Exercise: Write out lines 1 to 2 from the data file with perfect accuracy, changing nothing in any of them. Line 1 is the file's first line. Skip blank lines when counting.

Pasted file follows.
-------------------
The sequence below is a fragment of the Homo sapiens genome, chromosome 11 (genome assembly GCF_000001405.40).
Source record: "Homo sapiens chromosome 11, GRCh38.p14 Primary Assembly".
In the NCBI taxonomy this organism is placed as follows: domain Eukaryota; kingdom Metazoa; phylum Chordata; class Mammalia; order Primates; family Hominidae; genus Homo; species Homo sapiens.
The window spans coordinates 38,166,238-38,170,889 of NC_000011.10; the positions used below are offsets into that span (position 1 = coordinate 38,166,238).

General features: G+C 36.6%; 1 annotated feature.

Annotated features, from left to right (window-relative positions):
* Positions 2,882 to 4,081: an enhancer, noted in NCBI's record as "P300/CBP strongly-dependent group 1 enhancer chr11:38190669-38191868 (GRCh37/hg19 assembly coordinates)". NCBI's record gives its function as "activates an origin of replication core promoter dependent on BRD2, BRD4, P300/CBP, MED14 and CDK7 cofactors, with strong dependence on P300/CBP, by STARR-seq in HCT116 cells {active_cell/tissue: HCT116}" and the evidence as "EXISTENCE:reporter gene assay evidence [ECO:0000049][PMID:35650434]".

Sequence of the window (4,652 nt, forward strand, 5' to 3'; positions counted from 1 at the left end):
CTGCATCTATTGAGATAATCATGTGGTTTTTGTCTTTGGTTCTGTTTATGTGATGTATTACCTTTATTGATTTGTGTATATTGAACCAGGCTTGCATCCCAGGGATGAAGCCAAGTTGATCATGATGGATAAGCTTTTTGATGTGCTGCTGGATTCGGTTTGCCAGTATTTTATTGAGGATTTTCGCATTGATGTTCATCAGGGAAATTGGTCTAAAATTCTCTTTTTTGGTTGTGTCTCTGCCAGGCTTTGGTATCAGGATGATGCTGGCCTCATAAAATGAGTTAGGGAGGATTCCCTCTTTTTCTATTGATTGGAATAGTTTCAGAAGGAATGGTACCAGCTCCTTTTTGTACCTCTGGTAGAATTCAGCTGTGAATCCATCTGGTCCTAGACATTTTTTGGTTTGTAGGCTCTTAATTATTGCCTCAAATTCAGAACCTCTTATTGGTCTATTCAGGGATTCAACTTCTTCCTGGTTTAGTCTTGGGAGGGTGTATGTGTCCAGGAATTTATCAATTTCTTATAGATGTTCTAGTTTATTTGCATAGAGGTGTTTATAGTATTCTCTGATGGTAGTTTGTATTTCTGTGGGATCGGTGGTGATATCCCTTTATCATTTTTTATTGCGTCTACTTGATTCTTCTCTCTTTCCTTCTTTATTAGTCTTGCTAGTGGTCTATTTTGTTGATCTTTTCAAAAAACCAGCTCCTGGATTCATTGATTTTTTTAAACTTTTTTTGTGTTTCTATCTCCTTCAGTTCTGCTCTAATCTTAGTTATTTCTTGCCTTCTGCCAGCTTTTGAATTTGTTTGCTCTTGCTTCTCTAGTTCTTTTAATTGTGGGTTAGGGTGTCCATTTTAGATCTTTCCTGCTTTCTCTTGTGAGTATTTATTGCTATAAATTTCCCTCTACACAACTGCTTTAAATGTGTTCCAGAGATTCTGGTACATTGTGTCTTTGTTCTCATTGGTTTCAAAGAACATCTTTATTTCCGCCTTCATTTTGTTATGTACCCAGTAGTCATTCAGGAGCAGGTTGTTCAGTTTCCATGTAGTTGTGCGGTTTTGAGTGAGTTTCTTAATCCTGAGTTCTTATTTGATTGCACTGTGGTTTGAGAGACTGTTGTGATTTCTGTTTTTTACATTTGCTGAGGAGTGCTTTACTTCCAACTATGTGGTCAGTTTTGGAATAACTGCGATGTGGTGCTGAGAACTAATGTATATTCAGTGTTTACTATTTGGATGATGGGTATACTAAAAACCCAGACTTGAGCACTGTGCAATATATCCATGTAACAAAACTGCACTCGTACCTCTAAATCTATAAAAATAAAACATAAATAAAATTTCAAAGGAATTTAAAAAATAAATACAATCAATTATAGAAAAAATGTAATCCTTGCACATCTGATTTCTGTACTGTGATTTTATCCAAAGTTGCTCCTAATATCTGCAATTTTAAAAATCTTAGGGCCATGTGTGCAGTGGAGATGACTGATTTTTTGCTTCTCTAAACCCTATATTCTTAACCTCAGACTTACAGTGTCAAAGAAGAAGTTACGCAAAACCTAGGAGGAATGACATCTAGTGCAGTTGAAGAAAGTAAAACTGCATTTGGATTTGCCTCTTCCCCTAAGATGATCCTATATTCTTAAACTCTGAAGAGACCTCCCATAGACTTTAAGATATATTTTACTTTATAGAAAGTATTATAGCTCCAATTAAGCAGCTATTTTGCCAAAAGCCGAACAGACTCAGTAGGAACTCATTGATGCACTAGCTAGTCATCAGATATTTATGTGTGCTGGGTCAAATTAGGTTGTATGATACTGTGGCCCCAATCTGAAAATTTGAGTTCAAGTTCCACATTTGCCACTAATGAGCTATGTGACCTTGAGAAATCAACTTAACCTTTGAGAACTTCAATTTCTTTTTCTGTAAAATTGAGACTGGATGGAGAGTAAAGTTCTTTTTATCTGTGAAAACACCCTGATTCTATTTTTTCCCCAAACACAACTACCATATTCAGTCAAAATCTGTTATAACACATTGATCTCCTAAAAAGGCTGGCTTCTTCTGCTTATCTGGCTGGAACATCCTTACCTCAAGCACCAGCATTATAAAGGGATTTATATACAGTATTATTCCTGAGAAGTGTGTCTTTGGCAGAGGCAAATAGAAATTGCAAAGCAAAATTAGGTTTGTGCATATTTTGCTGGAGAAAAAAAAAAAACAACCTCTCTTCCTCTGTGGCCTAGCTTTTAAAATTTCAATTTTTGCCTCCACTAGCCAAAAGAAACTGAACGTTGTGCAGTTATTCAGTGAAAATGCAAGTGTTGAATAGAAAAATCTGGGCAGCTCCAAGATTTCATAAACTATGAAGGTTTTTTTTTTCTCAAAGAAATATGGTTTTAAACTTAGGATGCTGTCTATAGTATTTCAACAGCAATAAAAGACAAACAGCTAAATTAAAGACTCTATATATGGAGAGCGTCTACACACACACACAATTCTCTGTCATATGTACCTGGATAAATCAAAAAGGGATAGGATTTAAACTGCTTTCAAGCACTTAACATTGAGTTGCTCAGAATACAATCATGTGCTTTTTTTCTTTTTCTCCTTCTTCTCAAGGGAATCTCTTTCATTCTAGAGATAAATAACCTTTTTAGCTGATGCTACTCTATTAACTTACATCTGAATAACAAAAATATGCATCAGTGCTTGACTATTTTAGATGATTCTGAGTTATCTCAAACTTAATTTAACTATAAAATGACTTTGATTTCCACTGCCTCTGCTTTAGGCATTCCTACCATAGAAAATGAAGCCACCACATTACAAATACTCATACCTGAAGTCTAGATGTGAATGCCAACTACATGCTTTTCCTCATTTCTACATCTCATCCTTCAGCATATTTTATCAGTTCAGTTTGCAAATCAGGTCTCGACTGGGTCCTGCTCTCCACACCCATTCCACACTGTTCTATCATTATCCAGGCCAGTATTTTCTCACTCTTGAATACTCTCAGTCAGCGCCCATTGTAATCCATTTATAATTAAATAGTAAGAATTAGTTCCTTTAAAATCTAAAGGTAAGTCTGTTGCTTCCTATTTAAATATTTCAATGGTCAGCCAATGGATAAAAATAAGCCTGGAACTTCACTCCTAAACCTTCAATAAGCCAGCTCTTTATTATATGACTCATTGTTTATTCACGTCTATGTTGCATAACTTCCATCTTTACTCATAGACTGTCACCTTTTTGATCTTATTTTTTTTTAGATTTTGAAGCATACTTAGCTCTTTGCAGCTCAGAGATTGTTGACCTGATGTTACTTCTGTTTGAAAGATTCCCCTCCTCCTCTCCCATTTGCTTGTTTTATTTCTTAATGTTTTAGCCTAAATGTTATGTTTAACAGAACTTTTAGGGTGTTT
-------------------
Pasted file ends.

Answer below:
The sequence below is a fragment of the Homo sapiens genome, chromosome 11 (genome assembly GCF_000001405.40).
Source record: "Homo sapiens chromosome 11, GRCh38.p14 Primary Assembly".